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Amid summer 2020 lockdowns, witchcraft practitioners congregated and formed a sort of global coven on the video sharing platform TikTok through #witchtok. Tiktok’s algorithm thrust witchcraft into the spotlight for millennials and Gen Z. #witchtok pulled back the curtain on a historically secretive practice and curious scrollers could creep through the hashtag to learn more. A quick look at #witchtok shows over 14 billion views on videos of swinging pendulums, story times about deity worship, candle spells, crystals and more. The most popular #witchtok content creators focus on education — their goal is to prevent “baby witches” from making costly mistakes due to lack of knowledge on history and spellwork. Spirituality increases in tumultuous times and during the COVID-19 pandemic, witchcraft provided the stability and ritual people craved.
Alternative spiritualities were growing before the pandemic. In the 90s and early 2000s, the American Religious Identification Surveys found that “Wiccan” or “Pagan” grew faster than any other religious category studied. Additionally, a 2017 Pew Research Center survey found 60 percent of Americans believe in one or more of the following: psychics, astrology, the presence of spiritual energy in inanimate objects or reincarnation. The Internet took down barriers like social hierarchies and initiation rituals so everyone has witchcraft available to them. While this opens interactions with a traditionally secretive practice, it also enables aggressive commodification and appropriation.
Environmentally conscious practitioners vs. fast fashion colonizers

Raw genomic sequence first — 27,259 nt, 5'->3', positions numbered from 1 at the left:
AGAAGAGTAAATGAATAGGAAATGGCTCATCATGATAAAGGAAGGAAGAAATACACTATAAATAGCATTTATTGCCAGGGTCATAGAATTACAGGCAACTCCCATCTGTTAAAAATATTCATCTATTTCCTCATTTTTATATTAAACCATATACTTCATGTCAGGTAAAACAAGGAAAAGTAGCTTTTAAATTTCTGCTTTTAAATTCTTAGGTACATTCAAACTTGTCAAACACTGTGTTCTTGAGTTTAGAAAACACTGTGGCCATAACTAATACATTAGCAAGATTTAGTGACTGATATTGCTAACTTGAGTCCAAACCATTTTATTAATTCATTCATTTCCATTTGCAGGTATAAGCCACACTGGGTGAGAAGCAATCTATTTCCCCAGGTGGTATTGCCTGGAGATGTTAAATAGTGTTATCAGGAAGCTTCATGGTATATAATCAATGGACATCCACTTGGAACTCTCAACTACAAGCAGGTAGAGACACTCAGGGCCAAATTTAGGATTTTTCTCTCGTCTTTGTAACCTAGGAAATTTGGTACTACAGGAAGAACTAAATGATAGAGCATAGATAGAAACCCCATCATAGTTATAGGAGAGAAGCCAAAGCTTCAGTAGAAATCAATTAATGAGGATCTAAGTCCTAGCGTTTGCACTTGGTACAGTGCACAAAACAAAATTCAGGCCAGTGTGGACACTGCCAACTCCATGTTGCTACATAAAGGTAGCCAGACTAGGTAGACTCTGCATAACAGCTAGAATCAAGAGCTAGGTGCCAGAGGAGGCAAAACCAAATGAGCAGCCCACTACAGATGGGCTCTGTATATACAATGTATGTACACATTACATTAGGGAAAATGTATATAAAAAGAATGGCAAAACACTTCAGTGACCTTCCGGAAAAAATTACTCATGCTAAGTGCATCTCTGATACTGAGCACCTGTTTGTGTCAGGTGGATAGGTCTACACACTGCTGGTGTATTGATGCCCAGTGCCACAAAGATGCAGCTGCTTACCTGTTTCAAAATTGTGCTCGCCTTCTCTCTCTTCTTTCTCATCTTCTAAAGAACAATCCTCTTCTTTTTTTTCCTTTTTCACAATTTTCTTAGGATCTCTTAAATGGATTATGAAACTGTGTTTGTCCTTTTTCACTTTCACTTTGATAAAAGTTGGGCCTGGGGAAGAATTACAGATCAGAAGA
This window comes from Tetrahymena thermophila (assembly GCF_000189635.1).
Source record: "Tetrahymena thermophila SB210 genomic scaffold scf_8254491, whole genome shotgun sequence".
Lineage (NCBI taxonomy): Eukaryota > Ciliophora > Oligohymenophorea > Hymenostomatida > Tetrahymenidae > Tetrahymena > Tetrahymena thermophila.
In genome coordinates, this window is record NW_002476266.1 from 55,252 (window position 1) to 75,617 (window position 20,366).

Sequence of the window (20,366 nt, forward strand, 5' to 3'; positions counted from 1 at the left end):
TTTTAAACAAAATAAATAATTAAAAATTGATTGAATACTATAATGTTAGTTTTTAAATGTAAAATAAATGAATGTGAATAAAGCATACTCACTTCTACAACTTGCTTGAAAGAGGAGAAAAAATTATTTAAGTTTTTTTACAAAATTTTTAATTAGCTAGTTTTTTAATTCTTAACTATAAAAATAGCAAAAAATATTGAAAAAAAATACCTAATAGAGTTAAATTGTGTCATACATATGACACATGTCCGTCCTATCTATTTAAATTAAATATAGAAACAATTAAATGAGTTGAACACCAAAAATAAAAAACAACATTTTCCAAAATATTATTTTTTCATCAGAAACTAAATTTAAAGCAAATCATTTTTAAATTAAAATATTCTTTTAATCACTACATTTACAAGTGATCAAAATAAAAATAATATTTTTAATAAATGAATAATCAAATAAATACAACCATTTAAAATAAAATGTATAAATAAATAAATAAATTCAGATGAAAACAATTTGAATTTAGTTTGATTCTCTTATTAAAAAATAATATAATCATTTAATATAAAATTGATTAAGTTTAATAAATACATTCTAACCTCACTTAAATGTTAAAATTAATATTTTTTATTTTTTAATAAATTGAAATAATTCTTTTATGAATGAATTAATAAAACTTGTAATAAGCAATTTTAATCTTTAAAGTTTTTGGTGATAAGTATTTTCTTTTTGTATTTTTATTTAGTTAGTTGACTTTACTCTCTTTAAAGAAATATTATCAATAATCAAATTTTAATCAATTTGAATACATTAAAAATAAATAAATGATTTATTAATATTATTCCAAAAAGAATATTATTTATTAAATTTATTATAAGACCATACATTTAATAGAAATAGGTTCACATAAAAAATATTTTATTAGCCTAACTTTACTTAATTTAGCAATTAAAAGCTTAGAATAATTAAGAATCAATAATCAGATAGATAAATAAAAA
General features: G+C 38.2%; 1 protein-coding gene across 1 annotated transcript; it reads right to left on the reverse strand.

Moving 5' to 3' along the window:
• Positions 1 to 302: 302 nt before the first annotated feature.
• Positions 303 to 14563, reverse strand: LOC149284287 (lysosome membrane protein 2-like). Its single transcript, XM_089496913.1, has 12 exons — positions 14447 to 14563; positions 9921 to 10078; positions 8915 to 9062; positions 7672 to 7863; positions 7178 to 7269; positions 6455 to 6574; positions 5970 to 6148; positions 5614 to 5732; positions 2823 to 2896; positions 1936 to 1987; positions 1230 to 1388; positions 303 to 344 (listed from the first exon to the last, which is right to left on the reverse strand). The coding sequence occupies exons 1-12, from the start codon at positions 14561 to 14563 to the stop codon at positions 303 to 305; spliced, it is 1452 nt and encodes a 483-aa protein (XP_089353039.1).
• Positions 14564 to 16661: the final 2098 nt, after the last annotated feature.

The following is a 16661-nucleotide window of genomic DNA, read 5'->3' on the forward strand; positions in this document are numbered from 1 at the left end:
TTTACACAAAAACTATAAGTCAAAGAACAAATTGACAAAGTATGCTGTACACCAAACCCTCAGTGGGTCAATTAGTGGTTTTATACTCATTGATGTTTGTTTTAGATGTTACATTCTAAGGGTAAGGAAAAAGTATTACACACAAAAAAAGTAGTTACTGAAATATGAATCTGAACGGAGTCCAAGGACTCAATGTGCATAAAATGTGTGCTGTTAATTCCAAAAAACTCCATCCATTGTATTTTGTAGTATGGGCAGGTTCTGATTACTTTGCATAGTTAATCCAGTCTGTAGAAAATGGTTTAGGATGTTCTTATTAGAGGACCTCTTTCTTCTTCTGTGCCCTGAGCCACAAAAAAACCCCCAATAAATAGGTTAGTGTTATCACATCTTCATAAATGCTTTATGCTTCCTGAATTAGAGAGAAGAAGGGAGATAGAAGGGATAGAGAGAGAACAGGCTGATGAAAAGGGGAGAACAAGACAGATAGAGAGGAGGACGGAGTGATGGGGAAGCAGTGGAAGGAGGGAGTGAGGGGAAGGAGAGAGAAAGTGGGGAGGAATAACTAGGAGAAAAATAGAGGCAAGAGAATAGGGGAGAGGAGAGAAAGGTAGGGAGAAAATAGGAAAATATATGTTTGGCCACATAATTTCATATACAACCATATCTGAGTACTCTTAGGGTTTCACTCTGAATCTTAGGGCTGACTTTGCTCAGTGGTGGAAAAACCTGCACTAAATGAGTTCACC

Traditionally, witchcraft has been practiced heavily by minorities. Witch hunts took place over the course of centuries in Europe, forcing practitioners to hide their practice. While today there’s an array of influencer practitioners, it’s still common for practitioners to hide their craft. This is one of the reasons why it’s problematic for large brands to take advantage of the moment witchcraft is having to make a quick buck. It’s privileged for a powerful company to take pieces of an ancient practice that had to be hidden to survive and throw it on a fluorescent light-illuminated shelf. Meanwhile, sales are being taken away from small metaphysical shops and genuine practitioners.
You can buy tiny bottles of crystals at the craft store Michael’s. Run out of hoodoo oil? Walmart sells it. Need a deck of Tarot cards? Check Barnes & Noble or Amazon. Want to wear your astrological sign or favorite tarot card on your shirt? Target, Forever 21 and more fast fashion brands are the place to go for cheap witchy merch.
But wait, there’s more irony. For background, modern witchcraft falls under the umbrella term of “Neo-Pagan” which covers all religious movements influenced by traditional Paganism. Generally, Neo-Pagans value environmentalism. Despite this, fast fashion colonizers stole symbols and tools from environmentally conscious practitioners and pumped them out at breakneck speed. It’s not a secret that overconsumption is a serious environmental concern. The fast fashion industry is destroying the environment to make $5 T-shirts with tarot cards on them. Child labor is being used to mine crystals. White sage is endangered and #witchtok practitioners are begging people to reserve it for Indigenous people’s use. And there’s a trend of practitioners not being consulted in the development of “witchy” products. In 2018, Sephora ended the production of a Witch Starter Kit after uproar from the practitioner community. The commodification of witchcraft goes against the nature-centric principles of Neo-Paganism. Many capitalism-fueled issues can be solved by having a real practitioner as a consultant.
As I write, my eyes drift to the small selenite bowl I keep on my desk with an assortment of crystals. I wonder whether they are ethically sourced or if a child laborer slaved away to retrieve the items that sit idle on my desk. But in this money hungry climate, it is up to the consumer to do the research on what they are buying. Put weight behind your dollar. Buy from generational practitioners and locally owned metaphysical shops.
Witchcraft tourists will flock to the next fad but respect needs to be given to genuine practitioners instead of stealing away tradition for a quick buck.
Bailey Cichon is a Gazette digital intern and a senior at the University of Iowa studying journalism and American studies.
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